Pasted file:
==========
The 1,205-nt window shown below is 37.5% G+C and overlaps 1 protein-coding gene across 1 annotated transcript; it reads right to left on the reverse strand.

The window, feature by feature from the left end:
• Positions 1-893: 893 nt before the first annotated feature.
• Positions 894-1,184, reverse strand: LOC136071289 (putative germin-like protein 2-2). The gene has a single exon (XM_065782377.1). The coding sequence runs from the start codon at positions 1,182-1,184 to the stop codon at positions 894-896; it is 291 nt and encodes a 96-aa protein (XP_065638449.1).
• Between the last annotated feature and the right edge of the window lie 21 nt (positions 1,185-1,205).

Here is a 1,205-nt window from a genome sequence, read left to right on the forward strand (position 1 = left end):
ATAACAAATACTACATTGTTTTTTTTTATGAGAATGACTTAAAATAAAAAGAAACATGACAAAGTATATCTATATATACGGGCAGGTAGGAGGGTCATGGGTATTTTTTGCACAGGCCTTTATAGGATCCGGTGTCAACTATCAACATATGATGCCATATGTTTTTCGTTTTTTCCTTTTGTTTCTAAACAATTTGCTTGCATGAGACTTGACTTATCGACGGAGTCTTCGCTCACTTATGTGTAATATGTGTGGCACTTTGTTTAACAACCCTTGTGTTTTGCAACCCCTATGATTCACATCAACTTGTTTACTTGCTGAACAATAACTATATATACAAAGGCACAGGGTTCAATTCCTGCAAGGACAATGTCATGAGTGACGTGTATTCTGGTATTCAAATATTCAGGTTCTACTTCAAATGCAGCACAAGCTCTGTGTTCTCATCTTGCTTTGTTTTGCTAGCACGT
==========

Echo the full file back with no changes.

The 1,205-nt window shown below is 37.5% G+C and overlaps 1 protein-coding gene across 1 annotated transcript; it reads right to left on the reverse strand.

The window, feature by feature from the left end:
• Positions 1-893: 893 nt before the first annotated feature.
• Positions 894-1,184, reverse strand: LOC136071289 (putative germin-like protein 2-2). The gene has a single exon (XM_065782377.1). The coding sequence runs from the start codon at positions 1,182-1,184 to the stop codon at positions 894-896; it is 291 nt and encodes a 96-aa protein (XP_065638449.1).
• Between the last annotated feature and the right edge of the window lie 21 nt (positions 1,185-1,205).

Here is a 1,205-nt window from a genome sequence, read left to right on the forward strand (position 1 = left end):
ATAACAAATACTACATTGTTTTTTTTTATGAGAATGACTTAAAATAAAAAGAAACATGACAAAGTATATCTATATATACGGGCAGGTAGGAGGGTCATGGGTATTTTTTGCACAGGCCTTTATAGGATCCGGTGTCAACTATCAACATATGATGCCATATGTTTTTCGTTTTTTCCTTTTGTTTCTAAACAATTTGCTTGCATGAGACTTGACTTATCGACGGAGTCTTCGCTCACTTATGTGTAATATGTGTGGCACTTTGTTTAACAACCCTTGTGTTTTGCAACCCCTATGATTCACATCAACTTGTTTACTTGCTGAACAATAACTATATATACAAAGGCACAGGGTTCAATTCCTGCAAGGACAATGTCATGAGTGACGTGTATTCTGGTATTCAAATATTCAGGTTCTACTTCAAATGCAGCACAAGCTCTGTGTTCTCATCTTGCTTTGTTTTGCTAGCACGT